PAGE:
Surviving disaster – The Titanic and SOLAS

Safe Seas Clean Seas Issue 41, September 2012

Two years after the Titanic disaster of 1912, in which 1,503 people lost their lives, maritime nations gathered in London adopted the International Convention for the Safety of Life at Sea (SOLAS Convention).
Vector illustration of the Titanic
Maritime New Zealand ©2019
The RMS Titanic was a British passenger liner that sank after colliding with an iceberg

Download fact sheet[PDF: 203kB, 1 page]

The 1914 version was superseded by SOLAS 1929, SOLAS 1948, SOLAS 1960 (the first adopted under the auspices of the International Maritime Organization) and SOLAS 1974. SOLAS 1974 is still in force today, but it has been amended and updated many times.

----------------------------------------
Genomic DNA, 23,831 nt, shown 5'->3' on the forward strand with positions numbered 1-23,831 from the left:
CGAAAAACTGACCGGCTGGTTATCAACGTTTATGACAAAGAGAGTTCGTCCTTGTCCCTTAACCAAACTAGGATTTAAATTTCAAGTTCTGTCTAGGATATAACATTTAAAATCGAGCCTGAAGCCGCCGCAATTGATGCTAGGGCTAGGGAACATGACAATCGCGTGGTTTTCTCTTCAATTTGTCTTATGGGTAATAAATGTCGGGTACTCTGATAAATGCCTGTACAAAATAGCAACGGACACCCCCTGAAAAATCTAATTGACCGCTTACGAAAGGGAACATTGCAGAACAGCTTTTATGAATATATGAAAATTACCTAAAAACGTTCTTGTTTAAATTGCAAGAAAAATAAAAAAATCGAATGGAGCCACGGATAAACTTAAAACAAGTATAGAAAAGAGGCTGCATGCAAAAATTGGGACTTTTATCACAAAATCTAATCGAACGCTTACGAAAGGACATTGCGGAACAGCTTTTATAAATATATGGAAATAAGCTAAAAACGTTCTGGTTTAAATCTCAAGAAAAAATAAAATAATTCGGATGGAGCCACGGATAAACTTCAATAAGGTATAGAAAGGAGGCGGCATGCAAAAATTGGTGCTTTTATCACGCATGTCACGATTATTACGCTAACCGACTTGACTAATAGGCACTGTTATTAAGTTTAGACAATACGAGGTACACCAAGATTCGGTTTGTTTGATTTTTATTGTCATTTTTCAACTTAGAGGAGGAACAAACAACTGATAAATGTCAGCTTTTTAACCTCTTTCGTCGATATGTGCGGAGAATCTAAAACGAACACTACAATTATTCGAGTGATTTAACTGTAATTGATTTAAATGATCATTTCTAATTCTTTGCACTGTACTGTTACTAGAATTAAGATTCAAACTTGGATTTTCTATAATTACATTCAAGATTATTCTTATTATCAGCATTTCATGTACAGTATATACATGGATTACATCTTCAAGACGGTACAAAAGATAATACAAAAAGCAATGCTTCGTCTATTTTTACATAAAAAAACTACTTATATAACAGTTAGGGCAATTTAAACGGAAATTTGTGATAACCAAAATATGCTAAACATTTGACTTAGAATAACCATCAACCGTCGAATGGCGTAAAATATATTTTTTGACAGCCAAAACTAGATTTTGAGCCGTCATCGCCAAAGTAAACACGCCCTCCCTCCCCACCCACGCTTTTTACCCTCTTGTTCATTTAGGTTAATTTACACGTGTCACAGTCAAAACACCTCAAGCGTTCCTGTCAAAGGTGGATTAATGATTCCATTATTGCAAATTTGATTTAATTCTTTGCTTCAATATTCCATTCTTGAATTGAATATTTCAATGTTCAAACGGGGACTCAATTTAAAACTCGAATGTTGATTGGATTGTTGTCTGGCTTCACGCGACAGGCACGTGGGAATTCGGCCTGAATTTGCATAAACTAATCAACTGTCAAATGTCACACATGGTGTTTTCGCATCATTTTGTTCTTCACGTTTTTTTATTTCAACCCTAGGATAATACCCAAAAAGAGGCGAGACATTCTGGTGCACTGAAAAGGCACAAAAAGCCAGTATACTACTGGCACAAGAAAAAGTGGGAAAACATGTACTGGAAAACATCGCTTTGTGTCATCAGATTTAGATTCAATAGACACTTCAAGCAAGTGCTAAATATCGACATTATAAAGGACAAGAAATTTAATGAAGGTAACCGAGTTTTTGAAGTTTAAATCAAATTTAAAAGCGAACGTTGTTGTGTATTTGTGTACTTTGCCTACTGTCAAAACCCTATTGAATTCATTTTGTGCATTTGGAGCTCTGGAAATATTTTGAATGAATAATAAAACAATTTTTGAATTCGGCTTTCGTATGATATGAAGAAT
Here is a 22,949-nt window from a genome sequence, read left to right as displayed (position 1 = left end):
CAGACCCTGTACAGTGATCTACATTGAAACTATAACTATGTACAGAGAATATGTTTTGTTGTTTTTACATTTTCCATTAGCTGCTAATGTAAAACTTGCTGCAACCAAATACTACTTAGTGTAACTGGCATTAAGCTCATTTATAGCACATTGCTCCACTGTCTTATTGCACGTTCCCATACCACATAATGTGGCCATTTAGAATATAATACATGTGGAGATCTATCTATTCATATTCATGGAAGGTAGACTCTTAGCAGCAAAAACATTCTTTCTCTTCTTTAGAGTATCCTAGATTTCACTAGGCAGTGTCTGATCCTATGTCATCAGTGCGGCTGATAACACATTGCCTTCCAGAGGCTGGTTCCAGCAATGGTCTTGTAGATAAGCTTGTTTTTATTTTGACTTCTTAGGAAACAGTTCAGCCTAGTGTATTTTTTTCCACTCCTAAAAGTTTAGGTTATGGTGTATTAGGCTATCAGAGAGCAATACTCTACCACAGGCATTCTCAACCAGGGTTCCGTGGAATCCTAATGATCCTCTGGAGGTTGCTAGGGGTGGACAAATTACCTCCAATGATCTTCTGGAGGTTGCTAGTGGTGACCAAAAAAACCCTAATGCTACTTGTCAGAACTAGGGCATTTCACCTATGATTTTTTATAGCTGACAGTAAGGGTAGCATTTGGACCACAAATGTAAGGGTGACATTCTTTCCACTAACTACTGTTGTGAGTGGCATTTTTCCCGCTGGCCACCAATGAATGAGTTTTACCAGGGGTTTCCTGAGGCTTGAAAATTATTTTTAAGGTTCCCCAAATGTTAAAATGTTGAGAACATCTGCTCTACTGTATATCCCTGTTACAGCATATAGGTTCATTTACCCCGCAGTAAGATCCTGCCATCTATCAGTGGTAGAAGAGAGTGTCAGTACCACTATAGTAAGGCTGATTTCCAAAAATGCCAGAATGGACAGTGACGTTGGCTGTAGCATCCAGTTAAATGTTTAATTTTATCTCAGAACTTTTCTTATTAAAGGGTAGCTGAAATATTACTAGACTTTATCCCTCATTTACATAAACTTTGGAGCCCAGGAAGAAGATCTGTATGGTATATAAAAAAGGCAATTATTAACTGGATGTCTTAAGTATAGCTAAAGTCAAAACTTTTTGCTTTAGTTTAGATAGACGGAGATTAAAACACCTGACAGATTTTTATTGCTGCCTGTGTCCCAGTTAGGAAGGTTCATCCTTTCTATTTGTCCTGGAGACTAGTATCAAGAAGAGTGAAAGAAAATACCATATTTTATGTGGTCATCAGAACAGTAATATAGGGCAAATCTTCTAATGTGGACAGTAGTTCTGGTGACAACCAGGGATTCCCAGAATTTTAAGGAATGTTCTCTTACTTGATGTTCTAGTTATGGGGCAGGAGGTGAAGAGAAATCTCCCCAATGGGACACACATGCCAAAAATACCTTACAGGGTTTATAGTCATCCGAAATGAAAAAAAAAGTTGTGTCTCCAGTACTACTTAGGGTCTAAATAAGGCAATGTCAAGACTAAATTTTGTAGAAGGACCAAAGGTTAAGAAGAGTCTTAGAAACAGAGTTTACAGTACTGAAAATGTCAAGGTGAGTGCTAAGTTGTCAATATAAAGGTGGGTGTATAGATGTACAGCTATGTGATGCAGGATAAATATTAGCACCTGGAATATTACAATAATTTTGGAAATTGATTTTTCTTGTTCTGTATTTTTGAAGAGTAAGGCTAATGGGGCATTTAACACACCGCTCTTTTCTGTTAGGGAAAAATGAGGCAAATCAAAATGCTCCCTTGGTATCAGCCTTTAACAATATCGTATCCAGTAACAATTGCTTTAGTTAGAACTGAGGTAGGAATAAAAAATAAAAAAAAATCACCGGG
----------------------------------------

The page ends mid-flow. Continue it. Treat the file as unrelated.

The regulations relating to life saving appliances and arrangements, contained in chapter III of SOLAS, a new version of which entered into force on 1 July 1998, are intended to ensure that in the event of a catastrophe at sea, passengers and crew have the greatest chances of survival. Improved design and equipment, better fire protection, satellite communications, rescue planes and helicopters and trained personnel also contribute to improved safety at sea.

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